Chirac to talk business, N. Korea, rights in China

24th October 2006, Comments 0 comments

PARIS, Oct 24, 2006 (AFP) - French President Jacques Chirac kicks off a four-day visit to China on Wednesday, aiming to boost economic and business cooperation, against a backdrop of the North Korean nuclear weapons crisis.

PARIS, Oct 24, 2006 (AFP) - French President Jacques Chirac kicks off a four-day visit to China on Wednesday, aiming to boost economic and business cooperation, against a backdrop of the North Korean nuclear weapons crisis.

Before leaving for Beijing, Chirac said he hoped to strike strategic partnerships in areas such as nuclear energy and rail transport, and indicated China would be a top foreign policy priority for France.

"France wants to establish genuine, strategic industrial partnerships with China," he said in comments to the Xinhua news agency which were released by his office here.

"This is already largely the case in the aeronautic domain. We think this example could be extended to nuclear energy, to rail transport and to other domains where France has unparalleled experience."

During the trip — Chirac's fourth visit since he took power in 1995 and his second state visit — the French president will support several French bids for business in China, including the construction of a fast rail link in Guangdong and the delivery of four large third-generation nuclear reactors.

Chirac said he also hopes to open "new sectors" of cooperation between the two countries, such as telecommunications, financial services, agriculture and on environmental issues.

"On the other hand I am not satisfied with the weakness of our part of the market and by consequence with the unequal character of our commercial exchanges," he said.

France holds only 1.4 percent of the Chinese market, compared with Germany's four percent.

However French exports to China, which amounted to EUR 5.7 billion last year, have been booming, rising by 27.5 percent in the first semester of 2006.

Chirac indicated that China was now a top priority for France.

"The partnership with China from now on is at the heart of France's foreign strategy because everyone knows that it's China that will play a large part in the future of the world," Chirac said.

Chirac will travel with 30 big business chiefs — including from Societe Generale, Eurocopter, Airbus, Areva, Carrefour and EDF — who hope to push their proposed projects. To that end, he will attend a ceremony on Friday in Wuhan, in the central Hubei province, to lay a stone at the start of construction of a second PSA Peugeot-Citroen factory.

China last year ordered nearly 70 Airbuses, including three of the new A380s, and the recently announced delays in delivery of the new planes are likely to be brought up with the head of state.

France, which had 3,700 small- and medium-sized businesses in China at the time of Chirac's last visit in 2004, is now aiming to double the number, according to his office.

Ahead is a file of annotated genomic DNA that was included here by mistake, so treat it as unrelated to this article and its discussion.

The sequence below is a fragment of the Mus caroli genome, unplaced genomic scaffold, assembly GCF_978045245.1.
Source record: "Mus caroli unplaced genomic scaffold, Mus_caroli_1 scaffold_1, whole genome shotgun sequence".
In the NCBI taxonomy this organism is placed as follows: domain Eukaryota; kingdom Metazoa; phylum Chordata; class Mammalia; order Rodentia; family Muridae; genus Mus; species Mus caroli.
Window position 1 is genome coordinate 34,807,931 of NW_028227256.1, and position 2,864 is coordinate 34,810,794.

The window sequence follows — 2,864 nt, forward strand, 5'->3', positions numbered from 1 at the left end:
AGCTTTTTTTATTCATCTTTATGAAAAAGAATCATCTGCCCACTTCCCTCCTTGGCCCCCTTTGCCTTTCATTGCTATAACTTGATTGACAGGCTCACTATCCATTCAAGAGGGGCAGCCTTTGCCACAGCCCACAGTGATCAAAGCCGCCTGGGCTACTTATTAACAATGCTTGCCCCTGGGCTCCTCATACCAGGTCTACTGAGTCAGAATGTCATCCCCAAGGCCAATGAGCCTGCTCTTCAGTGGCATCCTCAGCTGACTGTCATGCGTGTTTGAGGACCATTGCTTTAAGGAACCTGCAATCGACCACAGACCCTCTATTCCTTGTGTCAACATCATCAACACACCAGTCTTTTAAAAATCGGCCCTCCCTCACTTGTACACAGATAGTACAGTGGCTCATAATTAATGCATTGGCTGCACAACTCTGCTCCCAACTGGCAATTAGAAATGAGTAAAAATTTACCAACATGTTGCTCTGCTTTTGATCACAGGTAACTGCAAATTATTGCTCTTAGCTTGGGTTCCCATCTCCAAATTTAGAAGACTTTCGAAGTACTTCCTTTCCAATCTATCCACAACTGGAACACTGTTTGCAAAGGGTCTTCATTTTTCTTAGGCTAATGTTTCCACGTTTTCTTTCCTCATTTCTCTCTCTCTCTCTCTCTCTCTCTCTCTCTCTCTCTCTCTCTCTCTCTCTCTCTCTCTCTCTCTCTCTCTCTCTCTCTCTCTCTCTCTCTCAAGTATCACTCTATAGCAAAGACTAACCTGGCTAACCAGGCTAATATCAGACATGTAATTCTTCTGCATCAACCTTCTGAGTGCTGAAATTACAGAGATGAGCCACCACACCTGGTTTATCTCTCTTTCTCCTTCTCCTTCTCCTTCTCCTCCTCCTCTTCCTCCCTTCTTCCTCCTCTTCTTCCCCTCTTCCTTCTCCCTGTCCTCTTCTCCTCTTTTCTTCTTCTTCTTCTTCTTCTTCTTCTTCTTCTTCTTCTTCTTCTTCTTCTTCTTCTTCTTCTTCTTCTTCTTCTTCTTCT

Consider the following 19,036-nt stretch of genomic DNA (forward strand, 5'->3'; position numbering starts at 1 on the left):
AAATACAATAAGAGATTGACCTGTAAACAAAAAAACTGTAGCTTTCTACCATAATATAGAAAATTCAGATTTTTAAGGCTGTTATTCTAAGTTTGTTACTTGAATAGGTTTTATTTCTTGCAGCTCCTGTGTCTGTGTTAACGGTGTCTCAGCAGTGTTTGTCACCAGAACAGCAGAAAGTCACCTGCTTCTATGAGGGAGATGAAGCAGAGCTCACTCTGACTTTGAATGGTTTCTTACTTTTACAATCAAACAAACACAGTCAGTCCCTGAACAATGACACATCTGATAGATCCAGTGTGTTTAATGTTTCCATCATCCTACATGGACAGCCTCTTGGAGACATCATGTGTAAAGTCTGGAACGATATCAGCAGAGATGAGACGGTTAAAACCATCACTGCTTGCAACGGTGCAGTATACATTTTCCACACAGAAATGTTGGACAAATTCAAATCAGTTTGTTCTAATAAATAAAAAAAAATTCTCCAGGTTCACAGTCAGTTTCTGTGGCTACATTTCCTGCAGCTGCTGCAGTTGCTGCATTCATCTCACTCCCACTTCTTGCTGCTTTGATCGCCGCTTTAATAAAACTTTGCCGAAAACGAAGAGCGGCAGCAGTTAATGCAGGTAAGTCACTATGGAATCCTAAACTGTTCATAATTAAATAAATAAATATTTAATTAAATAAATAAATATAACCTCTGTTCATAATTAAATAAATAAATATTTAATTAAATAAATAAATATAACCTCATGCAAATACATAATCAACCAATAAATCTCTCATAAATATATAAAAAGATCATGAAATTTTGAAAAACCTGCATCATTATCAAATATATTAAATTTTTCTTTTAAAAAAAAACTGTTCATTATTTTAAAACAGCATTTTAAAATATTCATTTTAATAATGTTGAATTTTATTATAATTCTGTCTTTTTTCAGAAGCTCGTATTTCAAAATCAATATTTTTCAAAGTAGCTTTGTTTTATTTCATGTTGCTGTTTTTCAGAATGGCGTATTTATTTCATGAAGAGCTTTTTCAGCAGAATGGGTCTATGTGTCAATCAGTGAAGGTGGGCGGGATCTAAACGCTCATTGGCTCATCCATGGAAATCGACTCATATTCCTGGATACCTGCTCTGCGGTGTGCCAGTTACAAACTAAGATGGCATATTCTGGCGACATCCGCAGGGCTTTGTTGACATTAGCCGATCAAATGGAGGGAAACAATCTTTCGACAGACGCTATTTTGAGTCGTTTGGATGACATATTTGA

The state visit starts on Thursday in Beijing with a day mainly devoted to the political and strategic partnership between the two governments.

This partnership, initiated in 1997 and solidified in 2004, aims "to work together for peace and stability in the world", said Chirac's spokesman Jerome Bonnafont.

Nuclear proliferation is also set to dominate discussions after North Korea conducted its first nuclear test on October 9.

China, which has been Pyongyang's main ally, will be key in enforcing UN sanctions on North Korea, while France had been at the forefront of efforts to convince Iran to agree to halt its nuclear work and return to talks.

Underlining the "exemplary character" of the task, a French diplomat said that "if the international community can show itself to be effective on this question, it's an important message for the rest of the world", notably Iran and its nuclear intentions.

Chirac, some of whose aides met on Monday with the NGOs who are "the most involved" in working for human rights in China, is also expected to bring up this sensitive point with his hosts.

The French president said the partnership between China and Europe should flourish because "there are no rivalries of power between us, only common interests".

But he noted that the relationship would be affected by issues such as outsourcing as well as China's "social and political evolution", its impact on the environment and its "global ambitions".

Chirac said he was "confident in the capacity of China to assert itself as a great, responsible nation committed to international security and the promotion of more equitable global economic development ... and more respectful of the environment".

The final leg of Chirac's state visit on Saturday will be in Xian, one of the world's biggest archeological sites and home to a hundreds-strong army of terra-cotta warriors dating back 2,200 years.

Copyright AFP

Subject: French news

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